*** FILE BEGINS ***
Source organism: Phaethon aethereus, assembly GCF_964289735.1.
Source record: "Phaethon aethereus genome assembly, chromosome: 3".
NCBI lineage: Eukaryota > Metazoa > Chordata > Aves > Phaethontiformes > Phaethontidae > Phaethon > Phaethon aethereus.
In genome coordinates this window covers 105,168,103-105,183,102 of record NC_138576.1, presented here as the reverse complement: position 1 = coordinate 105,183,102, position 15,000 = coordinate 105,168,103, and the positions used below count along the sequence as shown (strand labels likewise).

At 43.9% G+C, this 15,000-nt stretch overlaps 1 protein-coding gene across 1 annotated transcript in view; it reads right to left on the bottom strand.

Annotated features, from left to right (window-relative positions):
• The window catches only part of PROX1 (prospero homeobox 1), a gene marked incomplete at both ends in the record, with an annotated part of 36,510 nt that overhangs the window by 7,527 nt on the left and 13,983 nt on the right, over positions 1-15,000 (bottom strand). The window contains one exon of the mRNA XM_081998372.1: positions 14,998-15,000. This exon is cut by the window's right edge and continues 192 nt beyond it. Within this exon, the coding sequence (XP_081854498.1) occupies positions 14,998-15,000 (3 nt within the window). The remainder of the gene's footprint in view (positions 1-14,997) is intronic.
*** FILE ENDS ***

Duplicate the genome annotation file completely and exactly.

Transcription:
Source organism: Phaethon aethereus, assembly GCF_964289735.1.
Source record: "Phaethon aethereus genome assembly, chromosome: 3".
NCBI lineage: Eukaryota > Metazoa > Chordata > Aves > Phaethontiformes > Phaethontidae > Phaethon > Phaethon aethereus.
In genome coordinates this window covers 105,168,103-105,183,102 of record NC_138576.1, presented here as the reverse complement: position 1 = coordinate 105,183,102, position 15,000 = coordinate 105,168,103, and the positions used below count along the sequence as shown (strand labels likewise).

At 43.9% G+C, this 15,000-nt stretch overlaps 1 protein-coding gene across 1 annotated transcript in view; it reads right to left on the bottom strand.

Annotated features, from left to right (window-relative positions):
• The window catches only part of PROX1 (prospero homeobox 1), a gene marked incomplete at both ends in the record, with an annotated part of 36,510 nt that overhangs the window by 7,527 nt on the left and 13,983 nt on the right, over positions 1-15,000 (bottom strand). The window contains one exon of the mRNA XM_081998372.1: positions 14,998-15,000. This exon is cut by the window's right edge and continues 192 nt beyond it. Within this exon, the coding sequence (XP_081854498.1) occupies positions 14,998-15,000 (3 nt within the window). The remainder of the gene's footprint in view (positions 1-14,997) is intronic.